What do I tell my children about Lee Kuan Yew, our first Prime Minister, our founding father? What can I say about the man who is both revered and reviled by people all over the world. This is the man who once said that the Pope is wrong about rejecting human organ transplant, who predicted that homosexuality will soon be accepted in Singapore just as China had accepted it, who never had to change diapers for his children, who doesn’t care what young Singaporeans think about him, and who does not believe in love at first sight. On the latter, he said, “It’s a grave mistake. You’re attracted by physical characteristics and you’ll regret it.” Well, I can’t say that he is wrong about that. I do echo that view too. In fact, Kwa Geok Choo, his wife, was once asked on his 80th birthday in 2003 about what was the most misunderstood thing about LKY, and she replied, “I read somewhere that “few statesmen can command as much respect and condemnation simultaneously as Lee.” I will leave it to these writers to argue which one has most misunderstood Kuan Yew.”
I guess all leaders helming a nation will inevitably invite criticisms of some forms. It clearly comes with the territory. These leaders understand that they just can’t be everything to everyone (or give whatever the people want whenever they want it) because that is a sure recipe for disaster. So, borrowing his wife’s tongue in cheek comment, LKY may be one of the most misunderstood public leaders in the world because he is undoubtedly a self-opinionated man with a relentless drive for results. Yet, one thing his most ardent opponent doesn't have the luxury or indulgence to say about him is that he is a wishy-washy statesman – indecisive, vacillating and a pushover.
In fact, if anyone was to push another over, it was LKY. In June 1969, he was invited to address the undergraduates in NUS. When he finished, one Professor stood up and badgered him about his government’s stand on pro-abortion policies. LKY then told the Chairman of the Forum to move on after allowing the feisty Professor some airtime. However, the Chairman, who was a young Singaporean Indian student, told LKY off with these words: “I am the Chairman. I will decide.” With that, he allowed the Professor extended airtime to ventilate his views. It was at this time that LKY had had enough of the harassment and physically pushed the Chairman aside and said, “I am taking charge.”
Now, I can’t say that that was uncharacteristic of LKY in his governance of Singapore from the time he assumed office in 1959 until the time he retired in 1990. For all the solid 31 years of stellar public service, LKY took charge of Singapore with a firm hand and transformed her from third world to first.
My children should know that the first PM of Singapore was a no-nonsense, stern and determined leader with an indissoluble passion for the well-being, security, safety, and the sustainable future of Singapore. He once said that, “Singapore is my concern till the end of my life.” And he had kept that promise to the end. It is no doubt difficult to understand this complex and multilayered man and to pin him down to one to two traits would not do him ample justice. But if I had to choose just one trait to characterize LKY to my children, it would without doubt be his down-to-earth, pragmatic way of governance. It is almost an obsession for him.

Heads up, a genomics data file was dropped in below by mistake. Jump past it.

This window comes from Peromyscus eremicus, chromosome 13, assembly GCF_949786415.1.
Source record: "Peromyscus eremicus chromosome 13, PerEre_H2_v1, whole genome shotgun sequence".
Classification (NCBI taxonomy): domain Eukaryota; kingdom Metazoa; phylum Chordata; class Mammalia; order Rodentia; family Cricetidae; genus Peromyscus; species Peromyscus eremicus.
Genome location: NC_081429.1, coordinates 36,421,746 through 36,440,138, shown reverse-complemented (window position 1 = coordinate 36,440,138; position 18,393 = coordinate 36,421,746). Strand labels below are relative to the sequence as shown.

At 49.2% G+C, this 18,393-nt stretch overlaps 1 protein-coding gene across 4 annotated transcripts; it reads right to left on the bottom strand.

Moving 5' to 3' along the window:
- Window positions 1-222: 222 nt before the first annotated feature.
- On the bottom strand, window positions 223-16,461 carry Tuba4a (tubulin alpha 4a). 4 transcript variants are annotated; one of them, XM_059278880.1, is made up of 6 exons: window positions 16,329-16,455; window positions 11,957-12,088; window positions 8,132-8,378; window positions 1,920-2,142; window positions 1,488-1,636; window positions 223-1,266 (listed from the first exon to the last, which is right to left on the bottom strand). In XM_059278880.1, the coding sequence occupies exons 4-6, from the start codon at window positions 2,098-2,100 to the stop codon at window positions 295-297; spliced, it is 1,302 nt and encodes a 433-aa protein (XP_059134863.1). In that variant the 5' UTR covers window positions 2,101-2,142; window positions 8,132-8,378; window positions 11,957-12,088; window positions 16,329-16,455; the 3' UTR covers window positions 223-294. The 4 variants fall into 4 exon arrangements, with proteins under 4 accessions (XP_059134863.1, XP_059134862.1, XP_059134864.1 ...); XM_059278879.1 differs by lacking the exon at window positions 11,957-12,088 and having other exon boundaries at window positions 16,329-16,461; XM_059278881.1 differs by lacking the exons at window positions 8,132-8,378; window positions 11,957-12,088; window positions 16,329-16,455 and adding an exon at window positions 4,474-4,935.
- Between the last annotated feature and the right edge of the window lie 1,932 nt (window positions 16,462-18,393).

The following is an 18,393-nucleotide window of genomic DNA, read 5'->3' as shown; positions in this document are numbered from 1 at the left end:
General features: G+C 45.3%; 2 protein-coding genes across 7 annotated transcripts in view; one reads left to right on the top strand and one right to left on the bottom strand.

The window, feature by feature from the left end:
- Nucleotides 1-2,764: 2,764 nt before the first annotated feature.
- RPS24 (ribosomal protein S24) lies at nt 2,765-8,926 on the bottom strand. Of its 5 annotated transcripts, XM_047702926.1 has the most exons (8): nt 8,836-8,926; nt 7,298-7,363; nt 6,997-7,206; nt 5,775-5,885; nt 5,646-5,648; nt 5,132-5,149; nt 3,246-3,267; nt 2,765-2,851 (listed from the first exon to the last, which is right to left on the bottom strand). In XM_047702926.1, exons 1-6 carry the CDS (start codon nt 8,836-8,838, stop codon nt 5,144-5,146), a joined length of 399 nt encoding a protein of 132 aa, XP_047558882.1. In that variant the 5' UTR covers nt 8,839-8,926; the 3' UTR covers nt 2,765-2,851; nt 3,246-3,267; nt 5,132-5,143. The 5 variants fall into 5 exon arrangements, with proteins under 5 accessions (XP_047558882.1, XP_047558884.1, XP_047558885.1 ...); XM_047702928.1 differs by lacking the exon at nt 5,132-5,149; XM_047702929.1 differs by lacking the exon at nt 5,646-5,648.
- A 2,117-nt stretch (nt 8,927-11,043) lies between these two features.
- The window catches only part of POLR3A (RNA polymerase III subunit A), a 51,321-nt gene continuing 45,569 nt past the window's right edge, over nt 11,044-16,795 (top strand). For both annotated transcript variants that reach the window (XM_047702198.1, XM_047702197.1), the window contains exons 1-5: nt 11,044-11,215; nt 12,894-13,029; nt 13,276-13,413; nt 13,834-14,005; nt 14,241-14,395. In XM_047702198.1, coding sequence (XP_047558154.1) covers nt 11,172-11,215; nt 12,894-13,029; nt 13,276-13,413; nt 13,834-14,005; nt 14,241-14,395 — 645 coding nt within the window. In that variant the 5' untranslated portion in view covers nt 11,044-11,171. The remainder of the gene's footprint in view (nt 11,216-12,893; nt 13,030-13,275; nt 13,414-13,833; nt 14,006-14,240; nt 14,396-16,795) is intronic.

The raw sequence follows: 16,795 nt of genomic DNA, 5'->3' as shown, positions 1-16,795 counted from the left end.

The dictionary define pragmatism or being practical as “of or concerned with the actual doing or use of something rather than with theory and ideas.” LKY fits the definition to a tee. I guess John Maynard Keynes’s quote did not specifically apply to LKY when he said, “Practical men, who believe themselves to be quite exempt from any intellectual influence, are usually the slaves of some defunct economists.” In one of the sessions discussing about whether certain new model of economic theory apply wholesale to Singapore against its unique historical background, in particular, complete privatization of SIA and other government-linked corporations, LKY said, “The economists who say that have not sat down as we have, for the last 40 years, working out the different variables, the size of the market, the level of our technology, the entrepreneurial skills available, and what is the alternative.” The point is that LKY is definitely not a one-size-fits-all leader. Instead, he scouts around tirelessly for the right size for the right fit.
LKY is by heart a hardcore, result-oriented leader who embraces wholeheartedly these words by one of the leaders he personally admires: “It does not matter whether the cat is white or black, the main thing is it catches the mice.” According to LKY, that is “the whole Deng (Xiaoping) in one sentence” and that is in my view the whole Lee (Kuan Yew) in one sentence too. I sincerely believe that this is the one trait about LKY that had carried Singapore through the toughest of times. And LKY epitomizes pragmatism most consistently, glowingly and valiantly. My children would just have to read about Singapore history and the man personally to know why governing a nation from two million in the 1960s to five million in the 1990s takes more raw grit, guts and gumption than fancy theories, ideologies and doctrines.
In fact, a person like LKY who is only interested with what works (and not what sounds most demagoguery) has the thickest skin so to speak. He was not afraid to tell world leaders off when he found their opinions to be incorrect. And because he was often proven right by his astute observation and forecasts, world leaders just had to pucker up and listen to what he had to tell them. LKY was also the least concerned with what others think of him. Although his policies were not always spot on, he knew that he was not running a popularity contest when he took up the baton in 1959 to lead the divided government elected to manage an almost derelict island with no hinterland, no resources, and practically no hope.